Insight & Analysis

Both sides of the same bitcoin

Published: Mar 2022

The crisis in Ukraine has highlighted the power of bitcoin, and other cryptocurrencies, as a borderless peer-to-peer payment system that gives an alternative to a banking system that is under stress. On the flip side, however, it is also under the spotlight for the role it plays in evading Russian sanctions.

Close up of three bitcoins

Ukraine has been genning up on digital currencies and launched a pilot of its own central bank issued currency, the e-hryvnia, as a digital substitute for cash. That project was scuppered – or at least put on the back burner – now it is at war with Russia. Its recently-acquired crypto chops have been put to good use though.

In mid-February, Ukraine’s parliament passed a bill to make cryptocurrencies legal. And soon after, the country’s Vice Prime Minister and Minister of Digital Transformation, Mykhailo Fedorov, urged the ttwittersphere to donate to Ukraine’s war effort. “Now accepting cryptocurrency donations. Ethereum. Bitcoin and Tether,” he tweeted, along with the wallet codes needed for the transactions.

Suppliers of military equipment have reportedly been accepting crypto payments, and the donations have already been spent on items such as bulletproof vests. And charities and non-governmental organisations (NGOs) have also been raising funds in cryptocurrencies, bypassing a banking system that is inefficient and under stress. As of 2nd March 2020, according to blockchain analytics provider Elliptic, US$59.7mn had been given in donations to the Ukrainian government and NGOs.

Necessity has also driven individuals to appreciate bitcoin as a purely peer-to-peer network. For some, it has been their only access to money.

On the flip side of the same coin, however, those features could also help Russians who ultimately will be impacted by sanctions. On 27th February, Fedorov tweeted: “I’m asking all major crypto exchanges to block addresses of Russian users. It’s crucial to freeze not only the addresses linked to Russian and Belarusian politicians, but also to sabotage ordinary users.”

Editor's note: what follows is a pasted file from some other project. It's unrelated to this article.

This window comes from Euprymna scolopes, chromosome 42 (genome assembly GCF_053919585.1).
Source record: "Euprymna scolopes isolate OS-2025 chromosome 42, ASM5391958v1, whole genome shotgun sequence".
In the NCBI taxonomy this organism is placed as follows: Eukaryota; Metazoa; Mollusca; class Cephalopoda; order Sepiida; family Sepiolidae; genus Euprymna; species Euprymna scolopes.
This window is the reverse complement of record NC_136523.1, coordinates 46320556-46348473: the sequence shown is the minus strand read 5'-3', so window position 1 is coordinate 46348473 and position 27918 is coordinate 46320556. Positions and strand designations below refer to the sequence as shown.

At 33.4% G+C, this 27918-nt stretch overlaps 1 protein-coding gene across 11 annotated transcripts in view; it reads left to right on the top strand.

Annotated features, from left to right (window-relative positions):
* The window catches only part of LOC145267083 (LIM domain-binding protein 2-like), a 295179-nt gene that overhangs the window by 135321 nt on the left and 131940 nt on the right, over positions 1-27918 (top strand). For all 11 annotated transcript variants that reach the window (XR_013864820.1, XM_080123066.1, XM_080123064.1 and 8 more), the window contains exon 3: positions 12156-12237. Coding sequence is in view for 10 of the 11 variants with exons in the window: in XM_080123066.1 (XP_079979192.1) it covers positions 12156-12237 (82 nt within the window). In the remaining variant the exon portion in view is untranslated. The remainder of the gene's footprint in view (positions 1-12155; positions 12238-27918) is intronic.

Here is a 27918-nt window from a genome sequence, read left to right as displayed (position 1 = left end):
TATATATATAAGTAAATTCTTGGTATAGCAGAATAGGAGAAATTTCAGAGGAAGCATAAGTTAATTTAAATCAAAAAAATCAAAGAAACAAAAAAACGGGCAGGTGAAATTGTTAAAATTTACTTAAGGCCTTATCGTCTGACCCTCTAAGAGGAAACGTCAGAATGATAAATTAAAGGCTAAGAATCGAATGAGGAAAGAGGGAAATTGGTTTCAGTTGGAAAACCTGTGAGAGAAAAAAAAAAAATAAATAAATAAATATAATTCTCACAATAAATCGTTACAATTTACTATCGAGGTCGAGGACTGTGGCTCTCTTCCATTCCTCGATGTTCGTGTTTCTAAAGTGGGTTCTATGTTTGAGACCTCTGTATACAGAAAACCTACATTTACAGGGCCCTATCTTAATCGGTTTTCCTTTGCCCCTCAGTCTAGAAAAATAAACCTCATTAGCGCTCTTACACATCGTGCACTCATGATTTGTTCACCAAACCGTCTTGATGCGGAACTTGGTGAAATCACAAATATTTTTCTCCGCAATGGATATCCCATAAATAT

This wasn’t met with the response he was hoping for. Kraken Exchange CEO, Jesse Powell, replied that the exchange wouldn’t take such action without a legal requirement to do so.

The CEO and Founder of Binance, one of the largest exchanges in the world, had a similar, although lengthier response. In a blog post, Changpeng Zhao, also known as CZ, emphasised that Binance does follow sanctions and enforces them. He writes, “Sanction decisions are made at the most senior levels of governments, with the support of legal legislature, law enforcement and even military powers. We don’t think it is right for businesses or platforms to unilaterally decide to freeze populations of users’ assets. There are normal Russian citizens in London and New York. Should a bank CEO in London have the power to unilaterally decide to freeze those people’s assets? On what grounds? Just because they don’t agree with the President of their country? What happens if they also do not agree with another head of state in another country? Should they have the power to freeze all assets of citizens of that other country too? Where does this stop?”

There has also been much focus on how Russia could use cryptocurrencies to evade sanctions. This, however, points out CZ, is something of a red herring. Only 3% of the world’s population has crypto exposure, and that would be less than 10% of their total assets. So, he reasons, for Russia that would only be 0.3% of Russia’s money. “Even if you block all of that, does it even move the needle? No.” Also, he adds, Russia doesn’t want to use crypto because it would devalue the ruble. He suggests that Russia may ban crypto for this reason.

For the observers that argue that cryptocurrencies facilitate money laundering, there are dozens more who point out that such transactions are visible on the blockchain – a shared and open ledger. This would be foolhardy way for someone to attempt to launder large amounts of money to evade sanctions, as it would all be on record for any law enforcement agencies to see.

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